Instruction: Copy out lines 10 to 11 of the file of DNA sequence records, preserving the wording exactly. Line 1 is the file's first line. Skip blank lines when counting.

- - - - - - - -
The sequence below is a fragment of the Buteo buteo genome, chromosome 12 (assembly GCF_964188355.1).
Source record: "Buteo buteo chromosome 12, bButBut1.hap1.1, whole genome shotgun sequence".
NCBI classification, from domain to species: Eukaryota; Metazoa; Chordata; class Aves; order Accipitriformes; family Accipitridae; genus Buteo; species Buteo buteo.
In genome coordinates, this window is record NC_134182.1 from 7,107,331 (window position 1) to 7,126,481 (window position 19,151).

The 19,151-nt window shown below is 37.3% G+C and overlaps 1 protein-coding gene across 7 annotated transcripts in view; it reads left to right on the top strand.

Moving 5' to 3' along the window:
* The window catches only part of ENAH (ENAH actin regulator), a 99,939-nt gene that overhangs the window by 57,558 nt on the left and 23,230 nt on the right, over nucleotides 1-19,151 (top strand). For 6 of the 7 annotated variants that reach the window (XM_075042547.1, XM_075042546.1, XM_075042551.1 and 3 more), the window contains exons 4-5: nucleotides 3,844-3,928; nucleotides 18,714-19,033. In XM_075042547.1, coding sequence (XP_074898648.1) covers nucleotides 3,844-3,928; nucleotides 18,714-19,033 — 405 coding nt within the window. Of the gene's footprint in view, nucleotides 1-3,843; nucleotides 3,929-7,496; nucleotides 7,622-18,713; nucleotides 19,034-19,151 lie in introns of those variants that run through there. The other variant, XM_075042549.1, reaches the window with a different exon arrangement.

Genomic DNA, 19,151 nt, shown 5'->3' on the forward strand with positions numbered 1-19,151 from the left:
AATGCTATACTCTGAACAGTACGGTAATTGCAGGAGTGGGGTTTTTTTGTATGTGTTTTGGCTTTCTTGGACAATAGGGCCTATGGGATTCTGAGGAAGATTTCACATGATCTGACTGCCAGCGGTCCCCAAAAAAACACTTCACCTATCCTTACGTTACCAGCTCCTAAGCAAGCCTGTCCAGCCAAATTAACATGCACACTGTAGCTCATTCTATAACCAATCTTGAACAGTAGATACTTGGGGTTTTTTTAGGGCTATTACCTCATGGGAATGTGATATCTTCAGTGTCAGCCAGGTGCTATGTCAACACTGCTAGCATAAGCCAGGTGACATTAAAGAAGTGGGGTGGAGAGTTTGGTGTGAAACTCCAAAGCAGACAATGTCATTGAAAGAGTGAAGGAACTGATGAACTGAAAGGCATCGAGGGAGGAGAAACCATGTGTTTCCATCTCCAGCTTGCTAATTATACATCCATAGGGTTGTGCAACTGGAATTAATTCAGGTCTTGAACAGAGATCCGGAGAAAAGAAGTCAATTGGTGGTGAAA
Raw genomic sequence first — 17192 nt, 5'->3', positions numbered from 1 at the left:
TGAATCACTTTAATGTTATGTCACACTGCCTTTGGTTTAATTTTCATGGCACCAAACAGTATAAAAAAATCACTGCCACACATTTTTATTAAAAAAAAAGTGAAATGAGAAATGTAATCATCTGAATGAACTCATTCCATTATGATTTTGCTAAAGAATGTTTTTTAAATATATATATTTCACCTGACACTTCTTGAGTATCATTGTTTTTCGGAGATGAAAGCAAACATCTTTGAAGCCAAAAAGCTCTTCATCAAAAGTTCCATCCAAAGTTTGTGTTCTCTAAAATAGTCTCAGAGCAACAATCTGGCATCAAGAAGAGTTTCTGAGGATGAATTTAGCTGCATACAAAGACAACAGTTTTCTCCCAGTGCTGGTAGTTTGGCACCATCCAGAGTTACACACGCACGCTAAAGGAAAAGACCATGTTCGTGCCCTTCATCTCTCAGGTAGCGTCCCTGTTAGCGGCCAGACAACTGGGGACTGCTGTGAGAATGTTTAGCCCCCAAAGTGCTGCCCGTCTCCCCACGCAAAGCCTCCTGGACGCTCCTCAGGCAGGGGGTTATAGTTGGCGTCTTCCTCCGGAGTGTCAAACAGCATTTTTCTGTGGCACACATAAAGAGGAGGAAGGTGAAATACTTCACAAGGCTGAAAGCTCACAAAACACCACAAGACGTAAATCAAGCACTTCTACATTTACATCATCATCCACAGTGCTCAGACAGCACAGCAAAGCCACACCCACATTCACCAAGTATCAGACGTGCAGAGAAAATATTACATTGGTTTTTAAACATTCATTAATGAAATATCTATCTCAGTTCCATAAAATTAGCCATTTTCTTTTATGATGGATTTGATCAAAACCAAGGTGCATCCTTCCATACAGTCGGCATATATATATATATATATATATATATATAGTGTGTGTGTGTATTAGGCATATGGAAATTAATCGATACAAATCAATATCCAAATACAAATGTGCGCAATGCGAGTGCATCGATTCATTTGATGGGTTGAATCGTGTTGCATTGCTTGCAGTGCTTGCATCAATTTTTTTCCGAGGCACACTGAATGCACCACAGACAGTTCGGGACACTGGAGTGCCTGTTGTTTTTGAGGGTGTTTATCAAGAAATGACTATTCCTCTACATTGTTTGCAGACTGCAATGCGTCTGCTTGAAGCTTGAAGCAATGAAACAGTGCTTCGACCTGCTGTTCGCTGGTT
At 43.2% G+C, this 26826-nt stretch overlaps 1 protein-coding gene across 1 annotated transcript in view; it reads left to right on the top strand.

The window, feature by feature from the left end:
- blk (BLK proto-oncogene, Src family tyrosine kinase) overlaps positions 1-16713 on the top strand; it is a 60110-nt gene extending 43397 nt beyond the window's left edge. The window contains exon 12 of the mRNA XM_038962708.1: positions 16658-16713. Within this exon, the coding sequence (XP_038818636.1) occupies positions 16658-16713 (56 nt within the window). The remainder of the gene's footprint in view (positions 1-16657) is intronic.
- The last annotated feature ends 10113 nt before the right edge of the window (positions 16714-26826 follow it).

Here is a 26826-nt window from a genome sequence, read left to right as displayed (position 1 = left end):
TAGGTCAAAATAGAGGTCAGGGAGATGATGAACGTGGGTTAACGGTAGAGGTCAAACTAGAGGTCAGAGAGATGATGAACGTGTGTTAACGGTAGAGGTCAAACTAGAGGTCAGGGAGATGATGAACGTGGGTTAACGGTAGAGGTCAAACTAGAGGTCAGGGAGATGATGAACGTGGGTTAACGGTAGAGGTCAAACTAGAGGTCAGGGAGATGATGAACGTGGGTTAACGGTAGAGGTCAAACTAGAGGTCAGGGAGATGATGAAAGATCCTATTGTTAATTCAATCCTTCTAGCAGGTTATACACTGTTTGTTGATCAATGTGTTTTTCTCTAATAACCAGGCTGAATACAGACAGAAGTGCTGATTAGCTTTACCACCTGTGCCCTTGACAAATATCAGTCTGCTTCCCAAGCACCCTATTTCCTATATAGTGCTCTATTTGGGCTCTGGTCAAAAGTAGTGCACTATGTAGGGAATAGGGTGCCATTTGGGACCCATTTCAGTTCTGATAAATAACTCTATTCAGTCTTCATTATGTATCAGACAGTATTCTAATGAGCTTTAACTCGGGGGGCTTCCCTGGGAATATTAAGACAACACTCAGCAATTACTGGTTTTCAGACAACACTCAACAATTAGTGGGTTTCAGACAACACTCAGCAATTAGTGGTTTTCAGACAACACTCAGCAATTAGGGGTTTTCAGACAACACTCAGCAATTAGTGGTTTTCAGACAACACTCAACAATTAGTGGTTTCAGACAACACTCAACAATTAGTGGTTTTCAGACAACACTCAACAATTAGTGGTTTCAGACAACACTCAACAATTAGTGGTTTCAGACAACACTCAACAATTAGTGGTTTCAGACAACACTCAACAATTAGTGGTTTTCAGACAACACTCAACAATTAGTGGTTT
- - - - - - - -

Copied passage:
Raw genomic sequence first — 17192 nt, 5'->3', positions numbered from 1 at the left:
TGAATCACTTTAATGTTATGTCACACTGCCTTTGGTTTAATTTTCATGGCACCAAACAGTATAAAAAAATCACTGCCACACATTTTTATTAAAAAAAAAGTGAAATGAGAAATGTAATCATCTGAATGAACTCATTCCATTATGATTTTGCTAAAGAATGTTTTTTAAATATATATATTTCACCTGACACTTCTTGAGTATCATTGTTTTTCGGAGATGAAAGCAAACATCTTTGAAGCCAAAAAGCTCTTCATCAAAAGTTCCATCCAAAGTTTGTGTTCTCTAAAATAGTCTCAGAGCAACAATCTGGCATCAAGAAGAGTTTCTGAGGATGAATTTAGCTGCATACAAAGACAACAGTTTTCTCCCAGTGCTGGTAGTTTGGCACCATCCAGAGTTACACACGCACGCTAAAGGAAAAGACCATGTTCGTGCCCTTCATCTCTCAGGTAGCGTCCCTGTTAGCGGCCAGACAACTGGGGACTGCTGTGAGAATGTTTAGCCCCCAAAGTGCTGCCCGTCTCCCCACGCAAAGCCTCCTGGACGCTCCTCAGGCAGGGGGTTATAGTTGGCGTCTTCCTCCGGAGTGTCAAACAGCATTTTTCTGTGGCACACATAAAGAGGAGGAAGGTGAAATACTTCACAAGGCTGAAAGCTCACAAAACACCACAAGACGTAAATCAAGCACTTCTACATTTACATCATCATCCACAGTGCTCAGACAGCACAGCAAAGCCACACCCACATTCACCAAGTATCAGACGTGCAGAGAAAATATTACATTGGTTTTTAAACATTCATTAATGAAATATCTATCTCAGTTCCATAAAATTAGCCATTTTCTTTTATGATGGATTTGATCAAAACCAAGGTGCATCCTTCCATACAGTCGGCATATATATATATATATATATATATATATAGTGTGTGTGTGTATTAGGCATATGGAAATTAATCGATACAAATCAATATCCAAATACAAATGTGCGCAATGCGAGTGCATCGATTCATTTGATGGGTTGAATCGTGTTGCATTGCTTGCAGTGCTTGCATCAATTTTTTTCCGAGGCACACTGAATGCACCACAGACAGTTCGGGACACTGGAGTGCCTGTTGTTTTTGAGGGTGTTTATCAAGAAATGACTATTCCTCTACATTGTTTGCAGACTGCAATGCGTCTGCTTGAAGCTTGAAGCAATGAAACAGTGCTTCGACCTGCTGTTCGCTGGTT